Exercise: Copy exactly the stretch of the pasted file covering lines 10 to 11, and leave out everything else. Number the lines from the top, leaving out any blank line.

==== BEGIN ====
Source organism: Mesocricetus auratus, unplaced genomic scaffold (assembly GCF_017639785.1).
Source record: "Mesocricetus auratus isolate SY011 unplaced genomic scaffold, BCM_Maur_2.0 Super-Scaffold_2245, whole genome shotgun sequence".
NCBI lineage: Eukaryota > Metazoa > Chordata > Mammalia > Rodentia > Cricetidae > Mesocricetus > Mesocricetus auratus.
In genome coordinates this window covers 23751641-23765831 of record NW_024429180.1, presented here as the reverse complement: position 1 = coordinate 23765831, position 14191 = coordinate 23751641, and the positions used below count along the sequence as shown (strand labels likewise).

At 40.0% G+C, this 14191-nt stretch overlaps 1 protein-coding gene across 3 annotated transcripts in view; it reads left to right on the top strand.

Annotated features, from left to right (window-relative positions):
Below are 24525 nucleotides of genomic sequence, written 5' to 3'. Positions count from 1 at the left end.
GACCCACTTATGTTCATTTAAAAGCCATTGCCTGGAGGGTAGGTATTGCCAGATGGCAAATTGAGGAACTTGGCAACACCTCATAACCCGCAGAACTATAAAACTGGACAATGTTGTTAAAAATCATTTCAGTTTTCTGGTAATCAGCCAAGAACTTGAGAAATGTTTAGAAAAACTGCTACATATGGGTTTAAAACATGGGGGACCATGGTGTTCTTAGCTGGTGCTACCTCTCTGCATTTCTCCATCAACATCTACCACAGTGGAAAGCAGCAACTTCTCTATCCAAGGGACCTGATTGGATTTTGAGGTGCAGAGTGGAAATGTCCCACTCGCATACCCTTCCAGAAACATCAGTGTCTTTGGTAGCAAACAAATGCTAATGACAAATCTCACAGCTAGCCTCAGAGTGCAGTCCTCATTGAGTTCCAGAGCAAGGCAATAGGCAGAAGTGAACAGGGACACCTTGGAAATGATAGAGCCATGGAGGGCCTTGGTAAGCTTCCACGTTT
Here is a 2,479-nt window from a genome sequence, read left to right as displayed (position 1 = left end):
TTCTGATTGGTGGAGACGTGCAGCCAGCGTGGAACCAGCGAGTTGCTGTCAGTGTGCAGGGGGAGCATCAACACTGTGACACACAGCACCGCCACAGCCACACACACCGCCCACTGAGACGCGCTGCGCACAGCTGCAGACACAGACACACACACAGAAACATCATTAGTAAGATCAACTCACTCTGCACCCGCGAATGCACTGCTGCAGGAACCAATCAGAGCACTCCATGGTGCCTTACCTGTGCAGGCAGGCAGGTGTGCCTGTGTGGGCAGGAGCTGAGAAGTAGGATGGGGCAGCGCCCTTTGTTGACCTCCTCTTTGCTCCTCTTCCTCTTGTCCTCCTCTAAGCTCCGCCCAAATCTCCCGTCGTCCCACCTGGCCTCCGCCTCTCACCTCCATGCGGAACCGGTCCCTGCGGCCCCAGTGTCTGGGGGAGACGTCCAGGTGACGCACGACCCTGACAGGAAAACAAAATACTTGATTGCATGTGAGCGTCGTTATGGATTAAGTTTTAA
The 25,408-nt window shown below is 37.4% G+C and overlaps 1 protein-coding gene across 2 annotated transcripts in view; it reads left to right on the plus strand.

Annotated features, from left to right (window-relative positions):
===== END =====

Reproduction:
TTCTGATTGGTGGAGACGTGCAGCCAGCGTGGAACCAGCGAGTTGCTGTCAGTGTGCAGGGGGAGCATCAACACTGTGACACACAGCACCGCCACAGCCACACACACCGCCCACTGAGACGCGCTGCGCACAGCTGCAGACACAGACACACACACAGAAACATCATTAGTAAGATCAACTCACTCTGCACCCGCGAATGCACTGCTGCAGGAACCAATCAGAGCACTCCATGGTGCCTTACCTGTGCAGGCAGGCAGGTGTGCCTGTGTGGGCAGGAGCTGAGAAGTAGGATGGGGCAGCGCCCTTTGTTGACCTCCTCTTTGCTCCTCTTCCTCTTGTCCTCCTCTAAGCTCCGCCCAAATCTCCCGTCGTCCCACCTGGCCTCCGCCTCTCACCTCCATGCGGAACCGGTCCCTGCGGCCCCAGTGTCTGGGGGAGACGTCCAGGTGACGCACGACCCTGACAGGAAAACAAAATACTTGATTGCATGTGAGCGTCGTTATGGATTAAGTTTTAA
The 25,408-nt window shown below is 37.4% G+C and overlaps 1 protein-coding gene across 2 annotated transcripts in view; it reads left to right on the plus strand.